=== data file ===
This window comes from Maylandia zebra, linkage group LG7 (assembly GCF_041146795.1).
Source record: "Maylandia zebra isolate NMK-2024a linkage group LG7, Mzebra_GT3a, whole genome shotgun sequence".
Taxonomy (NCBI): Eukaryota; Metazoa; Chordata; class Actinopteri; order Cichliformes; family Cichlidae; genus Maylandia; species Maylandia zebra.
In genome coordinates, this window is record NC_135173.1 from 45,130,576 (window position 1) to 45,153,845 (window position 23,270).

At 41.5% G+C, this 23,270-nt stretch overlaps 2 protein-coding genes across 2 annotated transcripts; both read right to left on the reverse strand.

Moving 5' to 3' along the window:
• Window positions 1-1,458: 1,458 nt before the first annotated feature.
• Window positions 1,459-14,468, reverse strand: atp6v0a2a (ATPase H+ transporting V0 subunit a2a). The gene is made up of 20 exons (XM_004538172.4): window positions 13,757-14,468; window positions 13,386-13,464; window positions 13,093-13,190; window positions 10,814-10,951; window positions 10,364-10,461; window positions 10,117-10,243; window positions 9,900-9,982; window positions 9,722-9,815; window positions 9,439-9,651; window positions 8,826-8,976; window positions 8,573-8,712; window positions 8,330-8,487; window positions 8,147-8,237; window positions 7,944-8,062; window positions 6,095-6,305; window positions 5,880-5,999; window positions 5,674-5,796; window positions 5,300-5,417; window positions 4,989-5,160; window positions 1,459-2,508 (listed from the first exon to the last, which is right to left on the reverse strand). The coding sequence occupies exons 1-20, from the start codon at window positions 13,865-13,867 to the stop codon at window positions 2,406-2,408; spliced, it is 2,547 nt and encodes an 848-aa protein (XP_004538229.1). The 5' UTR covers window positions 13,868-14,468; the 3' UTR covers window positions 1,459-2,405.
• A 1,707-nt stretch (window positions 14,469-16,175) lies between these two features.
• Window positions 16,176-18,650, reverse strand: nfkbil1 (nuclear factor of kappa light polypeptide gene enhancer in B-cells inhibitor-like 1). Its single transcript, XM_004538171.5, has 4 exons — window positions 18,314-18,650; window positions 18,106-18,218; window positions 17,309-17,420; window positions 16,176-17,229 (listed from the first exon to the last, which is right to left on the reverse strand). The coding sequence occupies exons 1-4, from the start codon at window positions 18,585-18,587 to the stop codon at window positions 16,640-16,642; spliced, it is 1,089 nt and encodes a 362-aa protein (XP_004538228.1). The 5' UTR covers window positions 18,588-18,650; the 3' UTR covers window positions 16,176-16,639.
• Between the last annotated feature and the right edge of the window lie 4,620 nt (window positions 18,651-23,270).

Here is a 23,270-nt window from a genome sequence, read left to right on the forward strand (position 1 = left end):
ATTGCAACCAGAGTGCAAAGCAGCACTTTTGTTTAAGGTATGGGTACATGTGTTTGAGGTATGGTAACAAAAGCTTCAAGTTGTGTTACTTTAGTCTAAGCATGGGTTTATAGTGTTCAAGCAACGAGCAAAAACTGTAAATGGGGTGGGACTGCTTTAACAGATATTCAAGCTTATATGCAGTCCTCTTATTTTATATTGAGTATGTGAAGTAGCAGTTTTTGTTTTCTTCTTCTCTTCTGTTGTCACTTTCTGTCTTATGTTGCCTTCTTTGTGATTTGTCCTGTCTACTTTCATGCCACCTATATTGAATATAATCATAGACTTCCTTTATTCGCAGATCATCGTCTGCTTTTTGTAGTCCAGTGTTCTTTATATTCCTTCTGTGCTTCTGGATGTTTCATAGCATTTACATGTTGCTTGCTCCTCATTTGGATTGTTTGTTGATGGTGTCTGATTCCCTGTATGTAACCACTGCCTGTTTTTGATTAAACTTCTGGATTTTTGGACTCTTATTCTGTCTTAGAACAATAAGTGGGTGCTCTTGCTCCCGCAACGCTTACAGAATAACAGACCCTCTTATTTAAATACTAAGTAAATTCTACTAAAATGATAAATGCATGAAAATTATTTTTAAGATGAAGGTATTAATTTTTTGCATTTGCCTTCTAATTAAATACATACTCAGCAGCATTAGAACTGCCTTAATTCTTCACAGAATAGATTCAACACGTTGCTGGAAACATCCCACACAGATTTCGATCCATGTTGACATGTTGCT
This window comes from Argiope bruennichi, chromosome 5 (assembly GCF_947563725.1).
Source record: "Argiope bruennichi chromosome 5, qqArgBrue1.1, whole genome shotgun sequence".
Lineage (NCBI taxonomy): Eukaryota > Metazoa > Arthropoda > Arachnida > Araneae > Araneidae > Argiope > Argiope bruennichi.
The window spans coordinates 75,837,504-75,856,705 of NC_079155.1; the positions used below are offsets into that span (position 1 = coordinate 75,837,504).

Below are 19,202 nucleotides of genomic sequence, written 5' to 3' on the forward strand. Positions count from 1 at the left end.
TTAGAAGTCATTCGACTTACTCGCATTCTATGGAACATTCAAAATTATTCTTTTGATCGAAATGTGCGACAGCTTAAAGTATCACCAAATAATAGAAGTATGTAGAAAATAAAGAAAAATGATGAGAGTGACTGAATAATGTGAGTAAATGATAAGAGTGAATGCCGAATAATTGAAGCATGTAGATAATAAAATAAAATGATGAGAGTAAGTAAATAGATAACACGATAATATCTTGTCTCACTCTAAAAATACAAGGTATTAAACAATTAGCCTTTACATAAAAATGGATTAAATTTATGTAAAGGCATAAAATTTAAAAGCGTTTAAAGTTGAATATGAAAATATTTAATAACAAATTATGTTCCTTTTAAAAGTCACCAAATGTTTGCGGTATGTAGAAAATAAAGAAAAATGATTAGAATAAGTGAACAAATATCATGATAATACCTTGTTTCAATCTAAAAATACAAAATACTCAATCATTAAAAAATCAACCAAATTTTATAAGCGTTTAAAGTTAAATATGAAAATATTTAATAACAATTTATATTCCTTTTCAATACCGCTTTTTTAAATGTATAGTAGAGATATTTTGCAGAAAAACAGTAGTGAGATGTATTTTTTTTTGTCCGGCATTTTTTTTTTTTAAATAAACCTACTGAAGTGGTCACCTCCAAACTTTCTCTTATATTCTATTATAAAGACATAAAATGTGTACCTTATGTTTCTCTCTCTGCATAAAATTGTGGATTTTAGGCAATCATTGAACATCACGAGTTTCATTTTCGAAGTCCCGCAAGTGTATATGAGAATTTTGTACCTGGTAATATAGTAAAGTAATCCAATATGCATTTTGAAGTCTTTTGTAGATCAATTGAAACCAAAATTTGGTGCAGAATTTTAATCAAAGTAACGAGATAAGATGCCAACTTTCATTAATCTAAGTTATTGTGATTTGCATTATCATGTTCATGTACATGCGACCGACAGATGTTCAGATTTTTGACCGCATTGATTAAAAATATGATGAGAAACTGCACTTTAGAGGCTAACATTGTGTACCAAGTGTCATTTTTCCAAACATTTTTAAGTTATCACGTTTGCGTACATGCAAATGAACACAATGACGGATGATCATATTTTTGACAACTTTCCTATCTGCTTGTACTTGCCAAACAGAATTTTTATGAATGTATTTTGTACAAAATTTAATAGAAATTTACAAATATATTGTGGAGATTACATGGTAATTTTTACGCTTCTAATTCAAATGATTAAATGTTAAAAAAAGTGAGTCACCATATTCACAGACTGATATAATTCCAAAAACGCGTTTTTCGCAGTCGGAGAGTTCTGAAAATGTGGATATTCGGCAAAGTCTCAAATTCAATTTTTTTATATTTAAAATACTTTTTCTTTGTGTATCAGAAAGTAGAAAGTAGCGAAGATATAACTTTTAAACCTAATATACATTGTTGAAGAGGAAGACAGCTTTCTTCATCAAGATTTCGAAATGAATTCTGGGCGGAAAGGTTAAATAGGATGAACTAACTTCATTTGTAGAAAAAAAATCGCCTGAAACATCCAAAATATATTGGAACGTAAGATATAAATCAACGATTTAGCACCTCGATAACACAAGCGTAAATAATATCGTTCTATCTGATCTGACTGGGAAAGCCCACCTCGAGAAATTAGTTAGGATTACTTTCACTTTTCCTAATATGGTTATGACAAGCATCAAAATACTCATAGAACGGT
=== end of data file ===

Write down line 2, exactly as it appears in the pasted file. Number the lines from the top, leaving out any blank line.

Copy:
Source record: "Maylandia zebra isolate NMK-2024a linkage group LG7, Mzebra_GT3a, whole genome shotgun sequence".